The year 2016 was filled with challenges and uncertainty, yet the IT sector continues its growth in terms of revenue. In the organised sector in India, it is the biggest employer in private sector and its revenue for the year (according to Strategic Review 2016 by NASSCOM) was $143 billion. The IT sector is generally expected to contribute around 10 percent to India’s GDP and almost half of total services export. The popularity of the sector is expected to lead to some good announcements in the Budget. It has been speculated in the budget that some initiatives in taxation could lure in more investors from India and abroad, especially concentrating on Skill India, Startup India, Make in India, Digital India and other key projects. These speculations were triggered after the demonetisation move by the Indian government which gave rise to digital transformation because to the massive increase in the use of electronic transfer. Now, after the unpredictable foreign policies of the US government, it is all the more important to strengthen the domestic base in order to compete with the rest of the world.
The IT industry demands suggest that the focus on ‘ease of doing business’ should continue and it is imperative that the thrust will be on improving the technological infrastructure. Additionally, it was expected that the government will further digital literacy, upgrade connectivity and more access to it by increasing bigger budgetary allocations. Startups are highly important for India, now more than ever, which has been increasing the focus on ‘Startup India’ initiative. Also, there were demands on IT services being included in the ‘eligible undertaking’ so that losses are carried forward whenever there is a merger. Apart from that, it was expected that the government should reduce the rate of tax from 30 percent as well as increase the rate of depreciation on computers and software from 40 percent. From research to skills to a deduction in taxes, the IT sector wants the government to spend on a lot of things.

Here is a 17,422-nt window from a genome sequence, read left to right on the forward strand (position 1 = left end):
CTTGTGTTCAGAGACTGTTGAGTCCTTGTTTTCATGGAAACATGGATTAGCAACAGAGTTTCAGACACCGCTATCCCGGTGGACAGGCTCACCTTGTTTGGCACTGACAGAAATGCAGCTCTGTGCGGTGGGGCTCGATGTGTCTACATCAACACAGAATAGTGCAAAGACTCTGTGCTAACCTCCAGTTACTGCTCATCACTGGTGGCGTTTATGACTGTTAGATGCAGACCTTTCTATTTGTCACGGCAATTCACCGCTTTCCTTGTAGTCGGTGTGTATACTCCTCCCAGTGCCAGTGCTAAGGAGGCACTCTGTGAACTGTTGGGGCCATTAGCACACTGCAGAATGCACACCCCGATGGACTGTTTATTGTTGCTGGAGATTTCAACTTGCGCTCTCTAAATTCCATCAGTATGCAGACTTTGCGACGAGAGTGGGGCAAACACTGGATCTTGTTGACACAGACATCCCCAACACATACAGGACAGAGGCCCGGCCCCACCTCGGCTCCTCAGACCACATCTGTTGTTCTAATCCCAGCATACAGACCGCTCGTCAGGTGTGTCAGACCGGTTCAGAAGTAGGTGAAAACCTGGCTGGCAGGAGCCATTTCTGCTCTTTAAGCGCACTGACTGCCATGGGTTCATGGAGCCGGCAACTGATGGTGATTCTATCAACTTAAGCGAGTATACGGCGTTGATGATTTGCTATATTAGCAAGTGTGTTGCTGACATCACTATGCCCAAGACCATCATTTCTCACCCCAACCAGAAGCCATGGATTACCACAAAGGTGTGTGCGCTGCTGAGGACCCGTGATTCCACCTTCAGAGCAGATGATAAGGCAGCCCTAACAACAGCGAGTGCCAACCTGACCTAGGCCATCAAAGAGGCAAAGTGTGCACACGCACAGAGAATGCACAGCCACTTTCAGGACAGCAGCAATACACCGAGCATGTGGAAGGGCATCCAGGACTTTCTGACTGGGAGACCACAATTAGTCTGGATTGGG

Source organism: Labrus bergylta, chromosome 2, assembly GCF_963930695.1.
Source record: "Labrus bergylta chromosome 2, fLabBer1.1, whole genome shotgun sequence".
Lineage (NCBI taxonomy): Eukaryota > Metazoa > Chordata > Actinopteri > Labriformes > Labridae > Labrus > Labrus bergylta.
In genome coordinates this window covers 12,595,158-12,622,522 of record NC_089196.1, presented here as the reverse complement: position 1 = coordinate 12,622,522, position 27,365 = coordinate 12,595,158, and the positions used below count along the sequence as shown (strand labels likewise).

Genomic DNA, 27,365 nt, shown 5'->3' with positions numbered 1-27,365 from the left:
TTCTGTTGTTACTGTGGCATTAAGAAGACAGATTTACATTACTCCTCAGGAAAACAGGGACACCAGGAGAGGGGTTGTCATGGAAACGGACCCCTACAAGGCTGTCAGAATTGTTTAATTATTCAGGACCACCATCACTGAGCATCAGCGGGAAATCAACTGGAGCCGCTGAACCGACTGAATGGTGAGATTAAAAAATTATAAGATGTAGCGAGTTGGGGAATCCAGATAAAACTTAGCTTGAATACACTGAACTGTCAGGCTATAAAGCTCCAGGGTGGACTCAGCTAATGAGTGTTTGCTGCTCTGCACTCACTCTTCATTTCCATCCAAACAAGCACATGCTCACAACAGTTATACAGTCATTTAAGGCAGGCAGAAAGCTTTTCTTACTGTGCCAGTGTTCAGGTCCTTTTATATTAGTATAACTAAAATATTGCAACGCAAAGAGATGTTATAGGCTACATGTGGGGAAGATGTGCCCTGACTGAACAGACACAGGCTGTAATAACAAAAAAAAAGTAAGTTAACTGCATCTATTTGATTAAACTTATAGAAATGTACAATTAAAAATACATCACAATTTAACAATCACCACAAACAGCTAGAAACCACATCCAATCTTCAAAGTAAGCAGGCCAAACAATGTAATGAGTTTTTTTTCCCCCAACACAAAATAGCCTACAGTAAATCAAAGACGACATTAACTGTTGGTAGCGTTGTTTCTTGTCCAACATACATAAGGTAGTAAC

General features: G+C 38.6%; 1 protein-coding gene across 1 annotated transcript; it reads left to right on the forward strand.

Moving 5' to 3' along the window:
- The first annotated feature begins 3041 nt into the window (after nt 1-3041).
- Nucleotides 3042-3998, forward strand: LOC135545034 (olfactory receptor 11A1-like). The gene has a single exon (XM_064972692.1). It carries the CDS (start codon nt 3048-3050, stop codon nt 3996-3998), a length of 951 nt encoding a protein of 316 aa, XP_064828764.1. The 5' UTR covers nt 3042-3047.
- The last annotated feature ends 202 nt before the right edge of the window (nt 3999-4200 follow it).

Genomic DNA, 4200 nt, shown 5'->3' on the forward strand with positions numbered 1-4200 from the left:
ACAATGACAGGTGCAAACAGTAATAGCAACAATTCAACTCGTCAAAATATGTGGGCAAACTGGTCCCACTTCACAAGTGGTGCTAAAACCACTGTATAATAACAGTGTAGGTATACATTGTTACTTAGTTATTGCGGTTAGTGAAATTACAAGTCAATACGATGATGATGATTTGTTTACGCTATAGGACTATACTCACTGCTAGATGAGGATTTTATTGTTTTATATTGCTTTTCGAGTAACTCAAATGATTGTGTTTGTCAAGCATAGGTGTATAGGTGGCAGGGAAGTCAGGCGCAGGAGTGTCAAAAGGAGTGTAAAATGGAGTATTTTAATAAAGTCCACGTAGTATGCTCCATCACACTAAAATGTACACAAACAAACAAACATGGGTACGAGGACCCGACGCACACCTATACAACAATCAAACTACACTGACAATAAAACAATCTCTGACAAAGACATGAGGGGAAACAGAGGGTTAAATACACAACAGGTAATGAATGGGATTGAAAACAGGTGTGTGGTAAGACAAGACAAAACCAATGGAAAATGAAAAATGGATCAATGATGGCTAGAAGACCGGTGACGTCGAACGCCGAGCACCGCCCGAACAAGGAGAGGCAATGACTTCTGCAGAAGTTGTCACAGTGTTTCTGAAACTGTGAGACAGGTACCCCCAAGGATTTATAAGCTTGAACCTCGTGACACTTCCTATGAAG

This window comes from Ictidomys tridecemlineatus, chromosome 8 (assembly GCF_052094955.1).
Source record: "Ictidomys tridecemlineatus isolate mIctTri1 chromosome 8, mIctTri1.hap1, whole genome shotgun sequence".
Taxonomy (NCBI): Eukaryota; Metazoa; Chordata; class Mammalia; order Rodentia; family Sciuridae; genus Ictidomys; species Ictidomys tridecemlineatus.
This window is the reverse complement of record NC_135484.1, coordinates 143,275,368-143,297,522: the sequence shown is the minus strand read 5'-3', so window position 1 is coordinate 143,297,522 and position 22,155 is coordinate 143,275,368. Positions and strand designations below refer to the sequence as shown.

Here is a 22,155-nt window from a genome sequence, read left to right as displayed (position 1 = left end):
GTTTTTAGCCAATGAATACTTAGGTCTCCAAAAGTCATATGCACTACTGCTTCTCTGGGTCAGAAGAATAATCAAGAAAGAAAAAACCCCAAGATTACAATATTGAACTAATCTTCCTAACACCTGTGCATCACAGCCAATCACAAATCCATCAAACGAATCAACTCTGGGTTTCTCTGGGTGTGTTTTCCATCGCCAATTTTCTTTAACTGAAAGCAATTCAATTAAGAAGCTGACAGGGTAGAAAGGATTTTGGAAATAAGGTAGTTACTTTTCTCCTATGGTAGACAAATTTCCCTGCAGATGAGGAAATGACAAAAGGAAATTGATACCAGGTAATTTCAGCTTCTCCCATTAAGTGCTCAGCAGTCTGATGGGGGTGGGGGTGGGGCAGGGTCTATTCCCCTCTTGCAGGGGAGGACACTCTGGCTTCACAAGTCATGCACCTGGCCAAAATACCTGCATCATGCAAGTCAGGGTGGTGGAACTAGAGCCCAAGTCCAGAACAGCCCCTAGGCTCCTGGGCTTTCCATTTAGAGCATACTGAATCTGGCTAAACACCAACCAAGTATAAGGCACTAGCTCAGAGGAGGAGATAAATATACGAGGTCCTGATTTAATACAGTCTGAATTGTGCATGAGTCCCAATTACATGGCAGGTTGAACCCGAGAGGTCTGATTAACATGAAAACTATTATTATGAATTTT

In 2016, there was only a little push for a homegrown manufacture of certain specific IT products vis-a-vis ‘Make in India’ agenda of the Government and providing incentives for Start-ups, but the proposals did not meet many expectations of the IT sector.
Meanwhile, in the Budget 2016, IT sector saw multiple initiatives like: E-market platform for the agriculture sector in collaboration with the states, linking farmers to e-marketing. Schemes for promoting digital literacy mission launched. Tax holiday for all SEZ units, including IT SEZ units, will have a sunset clause – only SEZ units commencing operations on or before April 1, 2020, can avail the tax holiday. In the case of Start-ups, Corporate tax holiday was proposed on 100 percent of profits of and gains derived by an ‘eligible Start-up’. Deduction available for any 3 consecutive assessment years, out of 5 years beginning from the year in which eligible start-up is incorporated. For encouraging seed capital from promoters of ‘Start-ups’, long-term capital gains tax exemption was proposed for sale of residential property by individuals / HUFs (collectively referred to as ‘investor’) if the capital gains are invested in the subscription of shares of an eligible ‘Start-up’ company.
The main issue in front of Indian IT companies right now is the fact that the H1-B visa bill has been tabled in the US House of Representative, which has caused a lot of pressure. The Indian IT industry, which employs more than 3.7 million people is now faced with the serious external threat of protectionism which could inhibit its growth even as it waits to realise the promise of digital infrastructure within the country, which could act as a catalyst for the future.